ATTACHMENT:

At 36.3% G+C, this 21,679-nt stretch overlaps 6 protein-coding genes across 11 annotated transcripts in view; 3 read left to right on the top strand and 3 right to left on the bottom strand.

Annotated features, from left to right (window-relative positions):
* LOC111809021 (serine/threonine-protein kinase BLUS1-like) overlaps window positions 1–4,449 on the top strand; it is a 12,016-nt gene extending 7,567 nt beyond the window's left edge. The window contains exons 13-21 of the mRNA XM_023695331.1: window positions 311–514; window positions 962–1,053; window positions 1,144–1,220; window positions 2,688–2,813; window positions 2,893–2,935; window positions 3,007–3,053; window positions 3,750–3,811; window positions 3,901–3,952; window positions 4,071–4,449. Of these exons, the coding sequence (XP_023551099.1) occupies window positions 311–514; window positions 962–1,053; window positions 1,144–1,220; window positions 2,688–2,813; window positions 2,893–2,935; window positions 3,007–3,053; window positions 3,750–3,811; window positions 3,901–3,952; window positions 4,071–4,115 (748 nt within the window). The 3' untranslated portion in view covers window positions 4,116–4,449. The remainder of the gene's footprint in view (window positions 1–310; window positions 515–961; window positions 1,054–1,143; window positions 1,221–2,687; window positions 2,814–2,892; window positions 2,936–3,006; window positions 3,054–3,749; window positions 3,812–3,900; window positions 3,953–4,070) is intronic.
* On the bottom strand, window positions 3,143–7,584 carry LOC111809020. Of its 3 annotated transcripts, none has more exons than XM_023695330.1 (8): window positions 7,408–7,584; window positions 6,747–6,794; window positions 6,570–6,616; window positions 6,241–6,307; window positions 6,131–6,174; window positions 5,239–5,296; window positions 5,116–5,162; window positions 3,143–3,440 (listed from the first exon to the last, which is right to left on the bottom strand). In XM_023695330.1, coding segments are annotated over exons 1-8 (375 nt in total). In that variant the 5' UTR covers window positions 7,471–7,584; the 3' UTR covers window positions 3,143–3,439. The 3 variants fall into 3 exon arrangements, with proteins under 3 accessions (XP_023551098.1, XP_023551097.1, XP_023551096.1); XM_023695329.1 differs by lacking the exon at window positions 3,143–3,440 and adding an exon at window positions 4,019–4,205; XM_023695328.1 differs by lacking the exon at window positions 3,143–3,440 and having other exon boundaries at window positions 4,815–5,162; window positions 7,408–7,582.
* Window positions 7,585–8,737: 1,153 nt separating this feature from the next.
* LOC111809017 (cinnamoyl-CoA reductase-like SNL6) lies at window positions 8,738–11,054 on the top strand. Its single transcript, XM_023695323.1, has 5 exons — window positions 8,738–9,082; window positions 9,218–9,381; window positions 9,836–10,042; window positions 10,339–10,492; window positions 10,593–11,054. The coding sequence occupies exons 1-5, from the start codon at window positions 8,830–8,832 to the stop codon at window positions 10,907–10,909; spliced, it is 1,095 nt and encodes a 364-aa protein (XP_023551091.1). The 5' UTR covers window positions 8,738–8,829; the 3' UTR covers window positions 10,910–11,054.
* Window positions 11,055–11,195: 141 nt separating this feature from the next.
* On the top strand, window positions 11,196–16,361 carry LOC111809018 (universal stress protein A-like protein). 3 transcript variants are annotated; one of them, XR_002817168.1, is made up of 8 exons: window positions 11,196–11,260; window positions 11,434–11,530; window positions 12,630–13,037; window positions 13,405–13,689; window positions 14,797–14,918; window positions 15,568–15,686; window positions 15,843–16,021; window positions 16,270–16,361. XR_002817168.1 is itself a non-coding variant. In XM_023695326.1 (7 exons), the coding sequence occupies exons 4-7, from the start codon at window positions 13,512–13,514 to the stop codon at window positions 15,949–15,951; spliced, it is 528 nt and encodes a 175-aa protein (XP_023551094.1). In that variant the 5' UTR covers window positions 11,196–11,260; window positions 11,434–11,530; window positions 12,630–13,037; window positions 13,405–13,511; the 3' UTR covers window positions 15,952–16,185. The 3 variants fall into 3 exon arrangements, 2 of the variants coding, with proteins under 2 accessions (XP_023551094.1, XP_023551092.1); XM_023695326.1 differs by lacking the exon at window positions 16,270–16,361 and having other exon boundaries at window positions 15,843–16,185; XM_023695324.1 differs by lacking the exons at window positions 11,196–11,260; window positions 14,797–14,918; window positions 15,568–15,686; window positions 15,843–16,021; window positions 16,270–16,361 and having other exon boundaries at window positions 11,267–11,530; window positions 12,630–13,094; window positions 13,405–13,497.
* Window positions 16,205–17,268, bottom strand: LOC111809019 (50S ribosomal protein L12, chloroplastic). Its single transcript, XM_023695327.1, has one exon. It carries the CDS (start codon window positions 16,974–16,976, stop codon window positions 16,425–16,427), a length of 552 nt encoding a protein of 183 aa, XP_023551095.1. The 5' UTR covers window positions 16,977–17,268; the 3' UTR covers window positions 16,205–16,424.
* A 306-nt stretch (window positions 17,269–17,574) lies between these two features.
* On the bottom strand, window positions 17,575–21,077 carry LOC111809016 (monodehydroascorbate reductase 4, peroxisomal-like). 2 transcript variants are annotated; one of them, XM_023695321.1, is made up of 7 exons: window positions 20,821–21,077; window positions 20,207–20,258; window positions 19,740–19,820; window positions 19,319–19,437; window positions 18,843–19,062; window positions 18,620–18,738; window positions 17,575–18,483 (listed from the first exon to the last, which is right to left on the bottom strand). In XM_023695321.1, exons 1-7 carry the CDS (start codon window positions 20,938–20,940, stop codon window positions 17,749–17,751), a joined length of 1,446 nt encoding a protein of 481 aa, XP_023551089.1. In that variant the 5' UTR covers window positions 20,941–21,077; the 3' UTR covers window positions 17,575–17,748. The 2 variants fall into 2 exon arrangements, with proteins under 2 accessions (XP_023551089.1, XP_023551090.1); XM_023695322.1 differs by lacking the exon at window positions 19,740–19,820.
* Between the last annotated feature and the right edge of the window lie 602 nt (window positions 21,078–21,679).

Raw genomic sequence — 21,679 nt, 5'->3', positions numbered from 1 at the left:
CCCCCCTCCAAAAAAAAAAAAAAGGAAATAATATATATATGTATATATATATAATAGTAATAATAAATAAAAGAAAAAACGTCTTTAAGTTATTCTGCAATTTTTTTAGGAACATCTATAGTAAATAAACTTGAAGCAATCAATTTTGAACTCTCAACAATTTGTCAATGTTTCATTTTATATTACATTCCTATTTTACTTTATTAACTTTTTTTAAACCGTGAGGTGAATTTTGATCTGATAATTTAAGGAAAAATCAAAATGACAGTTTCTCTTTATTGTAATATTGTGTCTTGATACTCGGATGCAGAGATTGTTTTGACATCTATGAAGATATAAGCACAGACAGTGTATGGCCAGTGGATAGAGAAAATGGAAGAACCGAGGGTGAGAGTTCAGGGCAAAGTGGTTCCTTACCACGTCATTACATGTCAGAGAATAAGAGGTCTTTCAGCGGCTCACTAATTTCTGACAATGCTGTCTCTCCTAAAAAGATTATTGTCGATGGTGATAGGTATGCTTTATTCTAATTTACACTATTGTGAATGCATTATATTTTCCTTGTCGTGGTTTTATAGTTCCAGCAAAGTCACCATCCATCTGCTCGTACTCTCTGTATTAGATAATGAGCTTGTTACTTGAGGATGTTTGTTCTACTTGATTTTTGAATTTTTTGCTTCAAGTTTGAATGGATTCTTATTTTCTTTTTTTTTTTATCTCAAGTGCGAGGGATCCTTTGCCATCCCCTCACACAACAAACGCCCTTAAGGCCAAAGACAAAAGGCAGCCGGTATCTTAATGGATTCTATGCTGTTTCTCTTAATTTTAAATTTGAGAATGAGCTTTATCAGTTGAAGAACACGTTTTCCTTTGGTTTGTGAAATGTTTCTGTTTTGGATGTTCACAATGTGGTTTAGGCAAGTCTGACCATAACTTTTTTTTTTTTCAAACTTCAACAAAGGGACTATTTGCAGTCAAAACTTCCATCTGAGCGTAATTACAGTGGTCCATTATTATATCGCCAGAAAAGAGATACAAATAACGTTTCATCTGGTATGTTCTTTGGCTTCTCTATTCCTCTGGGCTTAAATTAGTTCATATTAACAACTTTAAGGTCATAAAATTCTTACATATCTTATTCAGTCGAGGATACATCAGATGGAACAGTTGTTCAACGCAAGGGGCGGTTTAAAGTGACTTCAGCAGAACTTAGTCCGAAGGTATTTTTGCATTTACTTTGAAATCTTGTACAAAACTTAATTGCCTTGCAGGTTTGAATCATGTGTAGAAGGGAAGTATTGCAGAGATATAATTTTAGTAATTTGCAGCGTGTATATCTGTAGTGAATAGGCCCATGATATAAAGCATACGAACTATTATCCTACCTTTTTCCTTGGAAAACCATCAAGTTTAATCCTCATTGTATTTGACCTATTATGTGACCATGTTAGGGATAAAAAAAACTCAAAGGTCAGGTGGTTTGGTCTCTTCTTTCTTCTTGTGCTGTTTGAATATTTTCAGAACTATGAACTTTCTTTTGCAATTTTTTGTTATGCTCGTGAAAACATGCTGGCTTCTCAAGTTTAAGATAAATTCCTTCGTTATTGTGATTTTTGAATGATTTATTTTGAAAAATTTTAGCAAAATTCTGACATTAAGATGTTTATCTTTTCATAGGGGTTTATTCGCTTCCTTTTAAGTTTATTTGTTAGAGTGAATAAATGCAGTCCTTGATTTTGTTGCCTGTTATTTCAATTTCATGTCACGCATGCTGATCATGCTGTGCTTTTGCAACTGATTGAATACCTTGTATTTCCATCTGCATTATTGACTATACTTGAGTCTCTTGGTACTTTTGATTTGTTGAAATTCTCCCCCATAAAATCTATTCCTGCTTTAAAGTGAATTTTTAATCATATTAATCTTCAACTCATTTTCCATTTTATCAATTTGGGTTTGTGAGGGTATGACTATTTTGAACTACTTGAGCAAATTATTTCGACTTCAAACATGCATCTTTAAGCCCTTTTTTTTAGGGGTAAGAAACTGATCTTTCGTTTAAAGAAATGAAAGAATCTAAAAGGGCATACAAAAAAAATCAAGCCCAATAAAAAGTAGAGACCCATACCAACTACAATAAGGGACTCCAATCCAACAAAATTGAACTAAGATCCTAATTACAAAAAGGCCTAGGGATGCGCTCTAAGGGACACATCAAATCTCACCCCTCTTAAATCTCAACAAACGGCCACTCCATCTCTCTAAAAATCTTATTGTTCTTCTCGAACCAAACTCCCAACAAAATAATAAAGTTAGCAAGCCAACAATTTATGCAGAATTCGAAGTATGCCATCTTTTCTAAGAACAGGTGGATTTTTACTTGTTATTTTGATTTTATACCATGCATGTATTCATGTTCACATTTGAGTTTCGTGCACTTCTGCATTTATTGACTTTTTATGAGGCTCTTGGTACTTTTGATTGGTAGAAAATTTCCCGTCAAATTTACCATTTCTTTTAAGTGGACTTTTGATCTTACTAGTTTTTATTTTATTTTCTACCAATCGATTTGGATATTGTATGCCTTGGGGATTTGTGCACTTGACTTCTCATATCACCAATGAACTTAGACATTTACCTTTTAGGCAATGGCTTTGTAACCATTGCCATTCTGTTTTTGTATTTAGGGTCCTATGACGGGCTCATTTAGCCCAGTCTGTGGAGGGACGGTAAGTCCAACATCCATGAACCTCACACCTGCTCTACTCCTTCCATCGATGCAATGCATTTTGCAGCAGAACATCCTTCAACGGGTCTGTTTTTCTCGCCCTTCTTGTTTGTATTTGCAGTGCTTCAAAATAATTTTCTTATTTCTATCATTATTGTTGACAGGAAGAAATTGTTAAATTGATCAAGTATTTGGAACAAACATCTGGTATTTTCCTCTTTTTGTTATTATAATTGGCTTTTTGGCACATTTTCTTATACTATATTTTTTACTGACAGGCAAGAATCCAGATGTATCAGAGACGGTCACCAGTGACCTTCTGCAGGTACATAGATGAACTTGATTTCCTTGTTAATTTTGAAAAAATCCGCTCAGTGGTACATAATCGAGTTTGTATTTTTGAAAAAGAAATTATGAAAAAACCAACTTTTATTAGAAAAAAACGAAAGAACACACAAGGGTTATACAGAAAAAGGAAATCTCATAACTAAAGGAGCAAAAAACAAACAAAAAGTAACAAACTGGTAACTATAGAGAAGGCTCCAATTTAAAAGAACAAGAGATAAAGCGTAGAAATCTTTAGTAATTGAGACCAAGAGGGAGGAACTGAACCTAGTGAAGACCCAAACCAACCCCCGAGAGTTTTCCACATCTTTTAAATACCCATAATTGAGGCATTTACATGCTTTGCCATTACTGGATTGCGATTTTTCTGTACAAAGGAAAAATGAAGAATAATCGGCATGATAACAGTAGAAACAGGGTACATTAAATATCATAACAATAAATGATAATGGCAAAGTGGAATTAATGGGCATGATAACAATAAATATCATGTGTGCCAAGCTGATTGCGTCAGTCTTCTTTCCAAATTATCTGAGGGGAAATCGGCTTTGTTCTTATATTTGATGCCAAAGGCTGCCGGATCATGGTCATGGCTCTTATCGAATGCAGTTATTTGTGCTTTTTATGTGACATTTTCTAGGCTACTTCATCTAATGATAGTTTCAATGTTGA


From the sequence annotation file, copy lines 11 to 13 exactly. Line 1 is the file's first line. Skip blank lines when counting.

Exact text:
* On the bottom strand, window positions 17,575–21,077 carry LOC111809016 (monodehydroascorbate reductase 4, peroxisomal-like). 2 transcript variants are annotated; one of them, XM_023695321.1, is made up of 7 exons: window positions 20,821–21,077; window positions 20,207–20,258; window positions 19,740–19,820; window positions 19,319–19,437; window positions 18,843–19,062; window positions 18,620–18,738; window positions 17,575–18,483 (listed from the first exon to the last, which is right to left on the bottom strand). In XM_023695321.1, exons 1-7 carry the CDS (start codon window positions 20,938–20,940, stop codon window positions 17,749–17,751), a joined length of 1,446 nt encoding a protein of 481 aa, XP_023551089.1. In that variant the 5' UTR covers window positions 20,941–21,077; the 3' UTR covers window positions 17,575–17,748. The 2 variants fall into 2 exon arrangements, with proteins under 2 accessions (XP_023551089.1, XP_023551090.1); XM_023695322.1 differs by lacking the exon at window positions 19,740–19,820.
* Between the last annotated feature and the right edge of the window lie 602 nt (window positions 21,078–21,679).

Raw genomic sequence — 21,679 nt, 5'->3', positions numbered from 1 at the left: